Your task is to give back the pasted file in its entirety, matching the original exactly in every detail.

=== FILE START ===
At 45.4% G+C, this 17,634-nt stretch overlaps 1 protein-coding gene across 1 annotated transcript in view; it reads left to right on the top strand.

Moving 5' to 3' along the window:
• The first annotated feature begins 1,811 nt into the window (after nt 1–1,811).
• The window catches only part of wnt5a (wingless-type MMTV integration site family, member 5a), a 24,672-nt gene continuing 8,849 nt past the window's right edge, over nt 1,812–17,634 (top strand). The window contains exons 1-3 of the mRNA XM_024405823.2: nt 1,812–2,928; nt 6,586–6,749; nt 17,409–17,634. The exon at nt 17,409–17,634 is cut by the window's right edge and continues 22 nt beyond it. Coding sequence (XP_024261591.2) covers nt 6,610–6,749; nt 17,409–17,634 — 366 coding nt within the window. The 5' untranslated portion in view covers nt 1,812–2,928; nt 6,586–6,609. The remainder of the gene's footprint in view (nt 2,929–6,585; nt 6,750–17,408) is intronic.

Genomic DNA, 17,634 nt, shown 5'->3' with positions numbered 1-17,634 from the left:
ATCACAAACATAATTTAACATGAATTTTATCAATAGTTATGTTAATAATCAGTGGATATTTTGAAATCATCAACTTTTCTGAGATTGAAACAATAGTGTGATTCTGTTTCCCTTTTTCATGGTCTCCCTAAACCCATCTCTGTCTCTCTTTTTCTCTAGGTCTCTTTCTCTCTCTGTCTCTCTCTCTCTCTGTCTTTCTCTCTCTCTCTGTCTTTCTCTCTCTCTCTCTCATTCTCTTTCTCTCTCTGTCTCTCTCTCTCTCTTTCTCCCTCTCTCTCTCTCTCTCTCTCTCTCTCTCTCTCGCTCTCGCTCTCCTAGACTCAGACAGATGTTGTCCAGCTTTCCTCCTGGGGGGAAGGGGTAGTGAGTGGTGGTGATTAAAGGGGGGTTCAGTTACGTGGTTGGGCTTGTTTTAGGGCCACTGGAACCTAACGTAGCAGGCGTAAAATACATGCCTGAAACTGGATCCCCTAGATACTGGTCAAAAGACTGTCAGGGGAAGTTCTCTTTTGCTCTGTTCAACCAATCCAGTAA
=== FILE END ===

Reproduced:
At 45.4% G+C, this 17,634-nt stretch overlaps 1 protein-coding gene across 1 annotated transcript in view; it reads left to right on the top strand.

Moving 5' to 3' along the window:
• The first annotated feature begins 1,811 nt into the window (after nt 1–1,811).
• The window catches only part of wnt5a (wingless-type MMTV integration site family, member 5a), a 24,672-nt gene continuing 8,849 nt past the window's right edge, over nt 1,812–17,634 (top strand). The window contains exons 1-3 of the mRNA XM_024405823.2: nt 1,812–2,928; nt 6,586–6,749; nt 17,409–17,634. The exon at nt 17,409–17,634 is cut by the window's right edge and continues 22 nt beyond it. Coding sequence (XP_024261591.2) covers nt 6,610–6,749; nt 17,409–17,634 — 366 coding nt within the window. The 5' untranslated portion in view covers nt 1,812–2,928; nt 6,586–6,609. The remainder of the gene's footprint in view (nt 2,929–6,585; nt 6,750–17,408) is intronic.

Genomic DNA, 17,634 nt, shown 5'->3' with positions numbered 1-17,634 from the left:
ATCACAAACATAATTTAACATGAATTTTATCAATAGTTATGTTAATAATCAGTGGATATTTTGAAATCATCAACTTTTCTGAGATTGAAACAATAGTGTGATTCTGTTTCCCTTTTTCATGGTCTCCCTAAACCCATCTCTGTCTCTCTTTTTCTCTAGGTCTCTTTCTCTCTCTGTCTCTCTCTCTCTCTGTCTTTCTCTCTCTCTCTGTCTTTCTCTCTCTCTCTCTCATTCTCTTTCTCTCTCTGTCTCTCTCTCTCTCTTTCTCCCTCTCTCTCTCTCTCTCTCTCTCTCTCTCTCTCGCTCTCGCTCTCCTAGACTCAGACAGATGTTGTCCAGCTTTCCTCCTGGGGGGAAGGGGTAGTGAGTGGTGGTGATTAAAGGGGGGTTCAGTTACGTGGTTGGGCTTGTTTTAGGGCCACTGGAACCTAACGTAGCAGGCGTAAAATACATGCCTGAAACTGGATCCCCTAGATACTGGTCAAAAGACTGTCAGGGGAAGTTCTCTTTTGCTCTGTTCAACCAATCCAGTAA